High-resolution magnetic resonance imaging for the assessment of hand osteoarthritis
Article first published online: 28 JUL 2005
Copyright © 2005 by the American College of Rheumatology
Arthritis & Rheumatism
Volume 52, Issue 8, pages 2355–2365, August 2005
How to Cite
Tan, A. L., Grainger, A. J., Tanner, S. F., Shelley, D. M., Pease, C., Emery, P. and McGonagle, D. (2005), High-resolution magnetic resonance imaging for the assessment of hand osteoarthritis. Arthritis & Rheumatism, 52: 2355–2365. doi: 10.1002/art.21210
- Issue published online: 28 JUL 2005
- Article first published online: 28 JUL 2005
- Manuscript Accepted: 3 MAY 2005
- Manuscript Received: 7 FEB 2005
- Medical Research Council, UK
- Arthritis Research Campaign, UK
To investigate the use of a novel surface coil for clinically utilized magnetic resonance imaging (MRI) scanners, in order to describe the microanatomic basis for hand osteoarthritis (OA) at all stages of disease.
MRI of proximal or distal interphalangeal joints was performed in 58 subjects: 16 patients with early OA (symptom duration ≤12 months), 14 patients with chronic OA, 10 patients with clinically normal asymptomatic joints adjacent to arthritic joints, and 18 normal controls. High-resolution images were obtained with displayed pixel dimensions of 80–100 μm using a 1.5T scanner and a 23-mm–diameter surface coil. All joint structures were evaluated.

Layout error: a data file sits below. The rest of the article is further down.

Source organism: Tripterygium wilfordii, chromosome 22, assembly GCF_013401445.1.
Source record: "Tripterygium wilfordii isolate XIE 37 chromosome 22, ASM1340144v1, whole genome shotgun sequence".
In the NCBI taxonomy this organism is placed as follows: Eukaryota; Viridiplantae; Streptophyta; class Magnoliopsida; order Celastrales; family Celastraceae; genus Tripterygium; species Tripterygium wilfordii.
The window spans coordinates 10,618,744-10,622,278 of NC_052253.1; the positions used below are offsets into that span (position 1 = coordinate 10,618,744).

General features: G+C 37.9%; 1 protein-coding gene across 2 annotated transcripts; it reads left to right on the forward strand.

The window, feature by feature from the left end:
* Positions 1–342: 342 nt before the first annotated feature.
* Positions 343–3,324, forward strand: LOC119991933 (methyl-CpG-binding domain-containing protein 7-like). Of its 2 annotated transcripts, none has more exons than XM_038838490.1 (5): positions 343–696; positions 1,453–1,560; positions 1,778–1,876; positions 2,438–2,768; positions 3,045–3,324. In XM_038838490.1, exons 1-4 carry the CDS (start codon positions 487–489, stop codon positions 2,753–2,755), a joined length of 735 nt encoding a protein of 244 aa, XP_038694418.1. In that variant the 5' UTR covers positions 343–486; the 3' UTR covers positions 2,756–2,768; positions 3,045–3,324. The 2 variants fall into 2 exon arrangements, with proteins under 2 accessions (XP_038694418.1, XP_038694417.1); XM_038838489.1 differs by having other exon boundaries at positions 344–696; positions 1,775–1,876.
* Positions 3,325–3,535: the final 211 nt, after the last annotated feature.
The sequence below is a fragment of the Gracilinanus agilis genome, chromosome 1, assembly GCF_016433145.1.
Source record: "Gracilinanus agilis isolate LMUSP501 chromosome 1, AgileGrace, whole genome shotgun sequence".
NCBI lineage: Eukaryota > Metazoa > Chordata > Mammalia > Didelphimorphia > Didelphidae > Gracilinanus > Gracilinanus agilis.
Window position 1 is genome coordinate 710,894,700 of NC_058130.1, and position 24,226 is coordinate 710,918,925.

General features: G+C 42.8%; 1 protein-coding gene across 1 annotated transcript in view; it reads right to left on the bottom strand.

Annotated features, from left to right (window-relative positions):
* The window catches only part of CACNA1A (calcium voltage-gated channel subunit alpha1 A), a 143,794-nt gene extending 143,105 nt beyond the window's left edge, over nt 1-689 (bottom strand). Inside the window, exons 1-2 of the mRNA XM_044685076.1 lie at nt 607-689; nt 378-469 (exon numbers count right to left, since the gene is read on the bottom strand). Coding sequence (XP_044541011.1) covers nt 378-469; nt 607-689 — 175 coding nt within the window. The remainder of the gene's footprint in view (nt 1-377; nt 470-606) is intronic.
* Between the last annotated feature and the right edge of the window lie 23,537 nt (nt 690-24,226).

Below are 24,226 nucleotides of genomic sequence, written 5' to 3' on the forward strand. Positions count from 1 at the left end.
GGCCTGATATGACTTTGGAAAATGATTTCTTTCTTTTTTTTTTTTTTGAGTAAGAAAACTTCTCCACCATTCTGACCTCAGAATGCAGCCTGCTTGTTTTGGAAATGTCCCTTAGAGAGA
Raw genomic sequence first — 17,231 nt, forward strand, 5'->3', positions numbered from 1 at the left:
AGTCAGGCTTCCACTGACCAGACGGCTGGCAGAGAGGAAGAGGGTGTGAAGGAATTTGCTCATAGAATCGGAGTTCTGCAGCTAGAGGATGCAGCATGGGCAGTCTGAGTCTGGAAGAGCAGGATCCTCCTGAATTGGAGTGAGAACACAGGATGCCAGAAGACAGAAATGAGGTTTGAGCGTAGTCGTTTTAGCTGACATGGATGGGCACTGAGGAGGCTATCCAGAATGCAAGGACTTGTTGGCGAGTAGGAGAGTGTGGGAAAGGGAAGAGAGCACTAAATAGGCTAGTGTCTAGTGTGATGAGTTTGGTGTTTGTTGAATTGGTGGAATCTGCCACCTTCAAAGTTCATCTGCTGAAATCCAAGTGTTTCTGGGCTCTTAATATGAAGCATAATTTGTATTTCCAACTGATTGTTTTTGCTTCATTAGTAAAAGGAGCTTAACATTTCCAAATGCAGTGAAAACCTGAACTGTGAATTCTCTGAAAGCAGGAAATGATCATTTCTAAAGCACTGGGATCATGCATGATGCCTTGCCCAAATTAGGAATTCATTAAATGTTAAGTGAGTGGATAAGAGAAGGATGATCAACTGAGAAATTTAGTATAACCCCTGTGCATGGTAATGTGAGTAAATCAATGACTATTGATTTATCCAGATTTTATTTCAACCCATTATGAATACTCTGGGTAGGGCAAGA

The high-resolution images of every joint structure showed comparable abnormalities in both early and chronic OA, including cartilage loss, bone edema, synovial enhancement, osteophytosis, and erosions. Heberden's and Bouchard's node formation occurred at regions where soft tissue bulged through the capsule between the dorsal tendons and collateral ligaments (CLs). Prominent CL thickening or disruption (100% of OA patients) was evident even in joints where cartilage was partially preserved. Clinically normal joints adjacent to OA hand joints showed thickening and enhancement of CLs which was the most common abnormality seen (80% of OA patients). Older normal subjects showed subtle changes within the CLs.
Obtaining high-resolution MR images from clinically utilized scanners represents a novel way for exploring the microanatomic basis of hand arthritis and may have considerable potential in the clinical setting. In the present evaluation in nodal OA, previously unappreciated CL abnormalities were especially common.